Allowing hospitals to be flexible means allowing them to be able to close some services and expand others. Consider two hospitals, A and B, located relatively close to each other in a city like Manchester. Hospital A has a large hand surgery specialty clinic, incorporating a large number of surgeons, grand rounds, a research facility, extensive links with academia and a teaching role; Hospital B has a small orthopaedic clinic that occasionally attends to hand surgery in amongst its other functions. Almost certainly, Hospital A will have better surgical outcomes (less cock-ups) and much lower rates of readmission and corrective surgery; it’s also likely to have much better rehabilitation services and post-surgical management. It likely also provides each surgical service at a lower cost than Hospital B, due to economies of scale and efficiencies from its more experienced staff. So the logical decision is for Hospital B to close its hand surgery operations altogether, and simply send them all to Hospital A. If both hospitals are being paid the same fee for every surgical service, it’s likely that B is making a loss on these services while A is making a profit – potentially a large enough profit to pay the transport fees to the patients and/or a finder’s fee to Hospital B. In this case it’s rational to close them, unless there is some strong reason why patients can’t make it to A if they live near B (unlikely in the modern world, and especially unlikely if the local hospitals have the flexibility to arrange patient transport networks). Currently these kinds of closures and rationalizations are hard to achieve, because as soon as the local newspaper gets wind of the closure of a clinic (let alone a whole struggling hospital or wing!) they run a vocal campaign against the local member, and often get their way. But by converting all hospitals into robustly independent Foundation Trusts these decisions are removed from government interference to at least some extent.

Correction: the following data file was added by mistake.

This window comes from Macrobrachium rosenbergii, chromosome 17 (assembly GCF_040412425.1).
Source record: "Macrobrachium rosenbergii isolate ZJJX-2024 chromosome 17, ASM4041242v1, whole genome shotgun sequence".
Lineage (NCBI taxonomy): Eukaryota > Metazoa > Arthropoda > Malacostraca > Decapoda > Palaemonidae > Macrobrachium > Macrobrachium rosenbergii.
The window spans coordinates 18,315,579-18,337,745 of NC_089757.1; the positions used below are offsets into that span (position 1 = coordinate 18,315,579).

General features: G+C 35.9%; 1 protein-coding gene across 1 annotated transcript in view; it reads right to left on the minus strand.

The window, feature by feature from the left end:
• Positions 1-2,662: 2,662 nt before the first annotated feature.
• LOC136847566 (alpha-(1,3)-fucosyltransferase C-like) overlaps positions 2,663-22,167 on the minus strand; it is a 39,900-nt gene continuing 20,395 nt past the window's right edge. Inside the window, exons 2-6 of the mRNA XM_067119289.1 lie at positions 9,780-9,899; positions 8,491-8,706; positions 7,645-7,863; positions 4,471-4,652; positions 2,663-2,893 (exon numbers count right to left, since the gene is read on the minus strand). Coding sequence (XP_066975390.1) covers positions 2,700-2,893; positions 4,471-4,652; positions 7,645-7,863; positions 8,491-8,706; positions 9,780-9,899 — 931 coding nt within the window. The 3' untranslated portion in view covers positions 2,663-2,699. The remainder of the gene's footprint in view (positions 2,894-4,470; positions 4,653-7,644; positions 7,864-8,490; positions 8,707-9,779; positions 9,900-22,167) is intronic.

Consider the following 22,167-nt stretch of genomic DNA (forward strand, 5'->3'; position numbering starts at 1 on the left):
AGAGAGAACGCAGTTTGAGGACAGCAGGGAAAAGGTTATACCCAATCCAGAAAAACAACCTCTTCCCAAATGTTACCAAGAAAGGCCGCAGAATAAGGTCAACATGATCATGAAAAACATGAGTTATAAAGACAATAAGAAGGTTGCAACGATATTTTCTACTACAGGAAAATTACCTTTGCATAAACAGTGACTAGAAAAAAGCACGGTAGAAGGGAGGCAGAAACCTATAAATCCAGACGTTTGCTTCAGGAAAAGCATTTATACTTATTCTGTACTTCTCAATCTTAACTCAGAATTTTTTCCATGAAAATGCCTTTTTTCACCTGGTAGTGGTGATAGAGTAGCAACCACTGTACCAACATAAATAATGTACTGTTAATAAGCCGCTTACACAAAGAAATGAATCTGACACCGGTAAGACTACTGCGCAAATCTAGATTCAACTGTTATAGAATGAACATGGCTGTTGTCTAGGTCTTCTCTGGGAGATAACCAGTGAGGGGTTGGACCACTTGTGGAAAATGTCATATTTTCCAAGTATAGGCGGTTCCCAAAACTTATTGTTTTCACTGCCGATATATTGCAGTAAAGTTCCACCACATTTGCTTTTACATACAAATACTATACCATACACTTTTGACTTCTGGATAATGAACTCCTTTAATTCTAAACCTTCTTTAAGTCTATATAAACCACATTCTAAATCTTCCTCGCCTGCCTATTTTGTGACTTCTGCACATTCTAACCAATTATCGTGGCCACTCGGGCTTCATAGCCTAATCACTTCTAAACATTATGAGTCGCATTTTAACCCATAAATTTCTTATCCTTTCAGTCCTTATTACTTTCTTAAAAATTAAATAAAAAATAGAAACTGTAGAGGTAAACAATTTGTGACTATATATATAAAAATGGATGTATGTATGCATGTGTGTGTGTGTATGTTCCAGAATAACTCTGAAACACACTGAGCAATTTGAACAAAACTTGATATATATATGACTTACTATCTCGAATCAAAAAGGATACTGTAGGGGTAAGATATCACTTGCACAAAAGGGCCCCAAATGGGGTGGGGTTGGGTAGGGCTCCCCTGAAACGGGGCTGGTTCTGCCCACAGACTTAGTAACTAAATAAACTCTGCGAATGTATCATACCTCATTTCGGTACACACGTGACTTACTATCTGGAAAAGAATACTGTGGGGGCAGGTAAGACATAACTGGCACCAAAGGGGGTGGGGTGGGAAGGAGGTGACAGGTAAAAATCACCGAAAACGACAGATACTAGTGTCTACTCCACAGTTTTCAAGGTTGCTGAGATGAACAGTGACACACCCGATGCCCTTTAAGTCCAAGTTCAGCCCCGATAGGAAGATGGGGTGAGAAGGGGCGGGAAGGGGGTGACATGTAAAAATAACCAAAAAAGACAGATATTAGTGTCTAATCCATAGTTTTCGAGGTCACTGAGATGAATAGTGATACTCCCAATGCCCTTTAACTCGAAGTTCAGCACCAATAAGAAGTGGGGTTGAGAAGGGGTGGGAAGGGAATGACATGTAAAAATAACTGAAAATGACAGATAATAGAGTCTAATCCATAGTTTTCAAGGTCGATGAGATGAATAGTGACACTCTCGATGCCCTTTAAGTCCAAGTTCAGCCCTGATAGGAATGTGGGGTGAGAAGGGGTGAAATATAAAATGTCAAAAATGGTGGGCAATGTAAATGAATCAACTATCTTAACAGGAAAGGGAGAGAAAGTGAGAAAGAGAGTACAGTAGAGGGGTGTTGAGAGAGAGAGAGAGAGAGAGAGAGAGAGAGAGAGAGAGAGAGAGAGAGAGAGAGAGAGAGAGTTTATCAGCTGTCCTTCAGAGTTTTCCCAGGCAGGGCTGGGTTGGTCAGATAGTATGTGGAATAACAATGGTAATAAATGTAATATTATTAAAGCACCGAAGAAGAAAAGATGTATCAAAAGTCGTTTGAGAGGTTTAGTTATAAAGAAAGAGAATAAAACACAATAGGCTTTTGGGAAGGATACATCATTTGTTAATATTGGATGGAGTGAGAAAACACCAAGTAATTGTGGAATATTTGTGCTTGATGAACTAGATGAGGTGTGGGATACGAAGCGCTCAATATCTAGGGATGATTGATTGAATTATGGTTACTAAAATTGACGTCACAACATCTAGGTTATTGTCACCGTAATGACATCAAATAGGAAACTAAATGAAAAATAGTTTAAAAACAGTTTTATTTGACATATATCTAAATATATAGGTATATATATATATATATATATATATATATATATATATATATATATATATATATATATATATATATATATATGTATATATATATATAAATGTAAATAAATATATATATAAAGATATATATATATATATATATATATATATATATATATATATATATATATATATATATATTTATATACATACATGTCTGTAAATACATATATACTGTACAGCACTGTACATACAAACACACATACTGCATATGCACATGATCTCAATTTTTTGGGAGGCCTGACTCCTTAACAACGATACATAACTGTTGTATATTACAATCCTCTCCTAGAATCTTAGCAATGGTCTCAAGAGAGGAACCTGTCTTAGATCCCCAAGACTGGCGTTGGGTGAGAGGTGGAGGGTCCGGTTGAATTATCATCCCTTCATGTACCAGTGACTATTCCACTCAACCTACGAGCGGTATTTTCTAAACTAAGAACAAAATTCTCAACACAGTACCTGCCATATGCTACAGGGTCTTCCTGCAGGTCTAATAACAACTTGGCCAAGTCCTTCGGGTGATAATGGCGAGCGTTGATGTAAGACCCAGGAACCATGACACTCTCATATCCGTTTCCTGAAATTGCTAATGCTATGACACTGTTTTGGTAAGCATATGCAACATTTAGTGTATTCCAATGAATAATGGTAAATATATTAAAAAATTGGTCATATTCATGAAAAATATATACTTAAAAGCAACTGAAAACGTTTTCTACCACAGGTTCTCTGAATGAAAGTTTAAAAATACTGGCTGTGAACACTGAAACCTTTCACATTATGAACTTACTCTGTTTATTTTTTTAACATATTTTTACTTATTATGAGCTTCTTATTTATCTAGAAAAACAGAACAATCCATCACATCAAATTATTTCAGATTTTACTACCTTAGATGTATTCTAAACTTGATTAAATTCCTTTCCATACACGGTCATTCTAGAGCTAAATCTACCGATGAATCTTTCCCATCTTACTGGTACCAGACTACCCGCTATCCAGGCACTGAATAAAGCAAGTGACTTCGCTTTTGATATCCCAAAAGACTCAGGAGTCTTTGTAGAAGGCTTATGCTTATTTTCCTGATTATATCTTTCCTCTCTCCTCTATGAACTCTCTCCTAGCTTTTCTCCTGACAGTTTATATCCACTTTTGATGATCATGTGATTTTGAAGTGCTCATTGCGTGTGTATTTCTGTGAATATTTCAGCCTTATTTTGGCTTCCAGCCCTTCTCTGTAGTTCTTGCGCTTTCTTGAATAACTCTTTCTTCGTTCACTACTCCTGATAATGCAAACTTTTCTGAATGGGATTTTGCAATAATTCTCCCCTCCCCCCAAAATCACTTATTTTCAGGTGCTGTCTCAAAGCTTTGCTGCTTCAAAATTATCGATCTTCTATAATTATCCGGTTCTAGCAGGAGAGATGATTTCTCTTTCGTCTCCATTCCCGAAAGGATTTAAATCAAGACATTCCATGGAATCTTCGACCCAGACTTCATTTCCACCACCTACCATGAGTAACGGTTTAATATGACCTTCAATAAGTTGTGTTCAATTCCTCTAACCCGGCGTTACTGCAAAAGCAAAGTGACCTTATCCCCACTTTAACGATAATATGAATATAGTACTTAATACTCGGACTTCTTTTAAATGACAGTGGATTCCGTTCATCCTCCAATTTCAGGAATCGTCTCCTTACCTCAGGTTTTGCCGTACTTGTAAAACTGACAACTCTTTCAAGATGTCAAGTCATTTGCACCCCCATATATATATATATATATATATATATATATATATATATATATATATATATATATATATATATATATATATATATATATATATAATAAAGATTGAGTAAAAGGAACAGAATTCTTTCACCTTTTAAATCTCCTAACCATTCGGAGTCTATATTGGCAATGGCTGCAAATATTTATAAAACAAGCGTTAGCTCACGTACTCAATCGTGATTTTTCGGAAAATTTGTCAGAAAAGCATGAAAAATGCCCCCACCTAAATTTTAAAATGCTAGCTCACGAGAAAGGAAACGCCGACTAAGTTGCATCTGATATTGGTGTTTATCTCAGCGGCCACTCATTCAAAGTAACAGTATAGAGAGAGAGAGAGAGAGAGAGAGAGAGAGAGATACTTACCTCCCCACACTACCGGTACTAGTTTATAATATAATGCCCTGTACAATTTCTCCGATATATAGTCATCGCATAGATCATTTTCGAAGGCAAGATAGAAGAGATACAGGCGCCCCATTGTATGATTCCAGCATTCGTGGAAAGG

Government investment in new types of facility